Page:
Reading in the Arroyo: An Occasional Column About Books

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Last week, an item about a fruit thief appeared on A description of the suspect, whom the poster believed to have stolen 30 nearly ripe nectarines from his tree, was odd. It struck me as a sinister poem:

“I have a sense a guy I just walked

past on the road might be the

eater. He was a rude guy with a big hook like stick who was munching on some

fruit he had gotten further up

the road. Yellow weather proof coat on. Walked right past me with some bad energy. Never seen him before.

Just sayin.”

Any fan might be immediately reminded, as I was, of William Carlos Williams’ “This Is Just to Say,” which concerns a plum thief closer to home. I mean, I’m sorry about Nextdoor guy’s missing nectarines (unless they were hanging over the street, which is fair game). But we should appreciate a colorful villain when one appears.

All of which is just to say that I have fruit—and the cosmic magnetism that exists between humans and plants in general—on the brain. I’ve been dipping in and out of three books, each one alphabetically ordered by plant. They contain passages that vibrate with all the interconnectivity and coincidences (some fruitful, some sinister) of the universe. To read about nature in this haphazard way, regimented by the first letter of a plant name, is to embrace an episodic sort of reading—good for these slow, hot days punctuated by thunder and lightning.

Kate Lebo’s The Book of Difficult Fruit: Arguments for the Tart, Tender, and Unruly (with recipes) is a new compendium of 26 essays on non-basic fruit: think durian, quince and elderberry. Lebo, who has published both poetry and a pie cookbook, sways seamlessly from culinary tips to memoir to measured spoonfuls of philosophy in every chapter. (Local author alert: for Italian plum jam, Lebo presents a recipe adapted from one of Willa Cather’s.)

A chapter on cherries is more concerned with the presence of almond flavor in cherry pits (amygdalin)—which is also cyanide. True maraschino liqueur is distilled from Marasca cherries and crushed pits, then blended with cane syrup and aged. Lebo takes us through the process, one she’s mostly derived from trial, error and the European Food Safety Authority, of living dangerously by creating her own cherry-pit extract to flavor pies with just a dram of bittersweet…well, poison. (Along the way, we’re treated to the anecdote of a neighbor who never picked her sour cherry trees and erected a high chain-link fence around them so no one else could, either.) Lebo ends with a meditation, watching her homemade maraschinos ripen in jars: “Summer glow and fair warning, true cherry and almost almond, the promise and poison from deep in their seeds.”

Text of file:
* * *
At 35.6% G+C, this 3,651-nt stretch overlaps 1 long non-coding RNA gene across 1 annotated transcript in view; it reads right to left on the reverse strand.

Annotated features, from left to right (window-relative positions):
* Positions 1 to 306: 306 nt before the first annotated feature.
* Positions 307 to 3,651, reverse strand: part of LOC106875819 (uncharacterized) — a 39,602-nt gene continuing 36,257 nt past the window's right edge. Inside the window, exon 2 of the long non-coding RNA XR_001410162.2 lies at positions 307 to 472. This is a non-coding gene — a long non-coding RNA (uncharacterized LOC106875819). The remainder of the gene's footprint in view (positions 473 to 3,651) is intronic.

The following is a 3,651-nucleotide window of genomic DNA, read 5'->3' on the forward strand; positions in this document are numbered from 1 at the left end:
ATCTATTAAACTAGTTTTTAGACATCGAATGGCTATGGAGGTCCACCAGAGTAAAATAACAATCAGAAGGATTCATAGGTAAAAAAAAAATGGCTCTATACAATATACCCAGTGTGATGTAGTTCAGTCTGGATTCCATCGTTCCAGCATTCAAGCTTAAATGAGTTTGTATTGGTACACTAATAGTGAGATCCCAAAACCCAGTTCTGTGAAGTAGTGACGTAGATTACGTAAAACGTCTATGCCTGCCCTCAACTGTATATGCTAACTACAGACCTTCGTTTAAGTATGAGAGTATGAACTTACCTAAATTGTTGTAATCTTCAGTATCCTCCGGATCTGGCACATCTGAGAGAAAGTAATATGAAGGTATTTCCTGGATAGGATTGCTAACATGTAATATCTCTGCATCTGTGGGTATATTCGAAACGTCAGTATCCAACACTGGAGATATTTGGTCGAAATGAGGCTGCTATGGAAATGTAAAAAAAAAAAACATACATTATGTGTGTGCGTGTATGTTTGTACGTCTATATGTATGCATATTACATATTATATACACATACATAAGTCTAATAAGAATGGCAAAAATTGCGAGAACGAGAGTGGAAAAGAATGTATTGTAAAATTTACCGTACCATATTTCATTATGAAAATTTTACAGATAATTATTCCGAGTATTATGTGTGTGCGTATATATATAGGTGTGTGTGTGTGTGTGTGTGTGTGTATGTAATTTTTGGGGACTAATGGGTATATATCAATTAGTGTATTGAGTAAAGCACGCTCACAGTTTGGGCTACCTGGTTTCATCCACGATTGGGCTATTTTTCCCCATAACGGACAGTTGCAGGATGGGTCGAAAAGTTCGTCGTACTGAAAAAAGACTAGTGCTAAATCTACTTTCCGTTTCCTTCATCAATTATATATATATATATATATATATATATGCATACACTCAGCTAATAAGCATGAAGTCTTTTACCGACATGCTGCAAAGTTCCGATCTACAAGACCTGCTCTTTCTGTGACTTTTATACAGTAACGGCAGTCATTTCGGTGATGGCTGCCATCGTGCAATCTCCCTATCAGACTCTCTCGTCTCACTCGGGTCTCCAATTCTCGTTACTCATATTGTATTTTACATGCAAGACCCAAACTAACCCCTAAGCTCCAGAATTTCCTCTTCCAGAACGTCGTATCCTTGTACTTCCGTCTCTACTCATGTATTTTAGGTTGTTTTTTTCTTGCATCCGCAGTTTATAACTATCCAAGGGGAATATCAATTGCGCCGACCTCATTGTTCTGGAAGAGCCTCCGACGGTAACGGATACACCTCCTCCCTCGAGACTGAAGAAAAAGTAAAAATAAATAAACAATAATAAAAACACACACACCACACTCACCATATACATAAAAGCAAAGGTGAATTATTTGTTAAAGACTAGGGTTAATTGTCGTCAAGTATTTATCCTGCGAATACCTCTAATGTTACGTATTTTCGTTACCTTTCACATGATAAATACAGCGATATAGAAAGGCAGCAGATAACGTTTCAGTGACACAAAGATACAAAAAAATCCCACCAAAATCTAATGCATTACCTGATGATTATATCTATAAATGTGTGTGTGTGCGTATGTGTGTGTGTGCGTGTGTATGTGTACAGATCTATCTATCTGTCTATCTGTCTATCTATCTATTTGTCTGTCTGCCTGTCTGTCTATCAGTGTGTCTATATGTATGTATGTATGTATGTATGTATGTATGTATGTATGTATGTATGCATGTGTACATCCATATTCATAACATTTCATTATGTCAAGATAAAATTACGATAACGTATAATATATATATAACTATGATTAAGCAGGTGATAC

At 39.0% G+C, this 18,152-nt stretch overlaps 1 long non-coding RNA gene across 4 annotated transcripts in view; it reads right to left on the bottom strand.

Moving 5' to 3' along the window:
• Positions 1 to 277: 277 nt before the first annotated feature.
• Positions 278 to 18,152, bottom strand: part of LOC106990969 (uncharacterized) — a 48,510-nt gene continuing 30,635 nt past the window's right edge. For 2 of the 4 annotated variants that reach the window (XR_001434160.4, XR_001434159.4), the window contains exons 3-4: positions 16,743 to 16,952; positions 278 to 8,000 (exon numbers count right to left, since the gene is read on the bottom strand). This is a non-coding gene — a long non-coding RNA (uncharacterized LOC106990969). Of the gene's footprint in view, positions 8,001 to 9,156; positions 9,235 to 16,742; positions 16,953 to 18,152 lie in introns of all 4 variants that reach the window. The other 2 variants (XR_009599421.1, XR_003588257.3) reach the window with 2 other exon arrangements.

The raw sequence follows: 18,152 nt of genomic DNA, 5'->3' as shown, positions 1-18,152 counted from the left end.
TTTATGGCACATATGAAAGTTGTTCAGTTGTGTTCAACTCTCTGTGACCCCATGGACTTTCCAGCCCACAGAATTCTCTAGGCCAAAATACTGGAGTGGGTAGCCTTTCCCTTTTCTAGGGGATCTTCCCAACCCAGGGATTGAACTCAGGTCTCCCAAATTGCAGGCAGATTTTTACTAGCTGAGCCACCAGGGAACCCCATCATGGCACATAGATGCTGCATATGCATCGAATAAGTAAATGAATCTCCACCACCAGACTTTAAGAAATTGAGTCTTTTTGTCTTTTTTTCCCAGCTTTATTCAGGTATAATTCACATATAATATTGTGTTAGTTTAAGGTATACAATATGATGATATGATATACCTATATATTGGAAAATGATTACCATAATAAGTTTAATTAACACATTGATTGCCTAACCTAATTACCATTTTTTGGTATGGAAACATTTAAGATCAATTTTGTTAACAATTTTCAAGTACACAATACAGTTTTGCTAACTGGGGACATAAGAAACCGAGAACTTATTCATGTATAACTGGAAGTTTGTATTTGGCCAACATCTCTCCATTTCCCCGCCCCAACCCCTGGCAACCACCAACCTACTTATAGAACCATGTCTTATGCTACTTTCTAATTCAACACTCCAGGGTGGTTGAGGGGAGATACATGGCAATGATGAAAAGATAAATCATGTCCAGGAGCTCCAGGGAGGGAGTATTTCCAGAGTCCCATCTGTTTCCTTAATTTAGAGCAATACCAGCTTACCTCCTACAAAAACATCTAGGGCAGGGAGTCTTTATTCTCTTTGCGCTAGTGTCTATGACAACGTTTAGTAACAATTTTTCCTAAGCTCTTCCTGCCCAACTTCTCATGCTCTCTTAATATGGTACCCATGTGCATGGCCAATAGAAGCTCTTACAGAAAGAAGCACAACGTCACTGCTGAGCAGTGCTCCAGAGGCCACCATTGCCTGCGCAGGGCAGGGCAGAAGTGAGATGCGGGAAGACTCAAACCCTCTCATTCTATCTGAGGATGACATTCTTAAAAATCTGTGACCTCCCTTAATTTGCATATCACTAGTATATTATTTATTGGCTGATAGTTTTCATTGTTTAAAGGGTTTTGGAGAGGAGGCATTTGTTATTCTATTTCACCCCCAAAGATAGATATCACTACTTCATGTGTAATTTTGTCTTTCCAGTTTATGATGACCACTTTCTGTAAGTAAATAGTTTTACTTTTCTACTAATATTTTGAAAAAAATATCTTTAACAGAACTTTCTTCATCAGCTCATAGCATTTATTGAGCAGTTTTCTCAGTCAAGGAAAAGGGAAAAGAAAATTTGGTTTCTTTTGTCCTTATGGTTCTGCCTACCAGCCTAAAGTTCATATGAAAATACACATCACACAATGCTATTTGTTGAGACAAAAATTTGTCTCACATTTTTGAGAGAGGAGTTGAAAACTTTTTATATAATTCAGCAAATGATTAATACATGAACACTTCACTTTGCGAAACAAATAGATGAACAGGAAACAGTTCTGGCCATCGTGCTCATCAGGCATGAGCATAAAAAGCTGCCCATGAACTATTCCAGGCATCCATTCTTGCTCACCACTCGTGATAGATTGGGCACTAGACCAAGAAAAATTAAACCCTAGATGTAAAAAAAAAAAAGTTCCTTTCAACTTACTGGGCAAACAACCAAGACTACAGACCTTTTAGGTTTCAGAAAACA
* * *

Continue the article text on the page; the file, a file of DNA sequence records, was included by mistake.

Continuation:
Lebo’s book takes inspiration from a gardening classic, Eleanor Perényi’s 1981 Green Thoughts: A Writer in the Garden. It’s an alphabetical essay collection, too, written with a ripened elegance derived from the author’s 30 years of amateur gardening.

“I know something about a lot of things and not enough to call myself a specialist in any,” Perényi writes. “I grow herbs but am not an herbalist, roses but am not a rosarian.” If only more people in the world thought of themselves this way.

Green Thoughts begins conventionally enough, with annuals and beans, but takes deep, diverting breaths of the surrounding elements. In the “Partly Cloudy” chapter, Perényi puzzles over the enterprise of predicting the weather, “a force we have lost touch with” and are barely equipped to handle physically, much less psychologically. She writes of the power of ancient food systems, too, and the difference between an Iowa farmer who uses six pounds of soil to grow a pound of corn and his Native American counterpart, who wouldn’t dream of it.

That Indigenous plant knowledge is at the heart of Iwígara: American Indian Ethnobotanical Traditions and Science. Published last year and written by educator and ethnobotanist Enrique Salmón, who is Rarámuri (Tarahumara) from Mexico, this beautifully photographed and comprehensive encyclopedia is rooted in thousands of years of handed-down Native American plant wisdom, stories, uses and preparations. Wrapped around each plant’s narrative is the Rarámuri belief, known as iwígara, that all life forms are connected to the point of sharing the same breath.

In the section on piñon, Salmón recounts an Apache creation story that shares this collective view. In advance of a flood, the Original Being (creator of land, animals, and people) made a tall piñon tree. A person called Girl-Without-Parents rolled a gigantic hollow ball from the tree’s sticky pitch. When the flood came, “Girl-Without-Parents and all the insects and other animals gathered in the piñon pitch ball and rode out the flood.”

Put together, the gleanings from these plant-based books can make for a pretty fantastic feast. But as Perényi writes in a chapter called “Magic”: “The lesson for the gardener is not to swallow everything he reads in books.”

The best plant wisdom may come from some weird characters, she advises. “Better to consult the old lady down the road, the one whose porch is covered with moon vines.”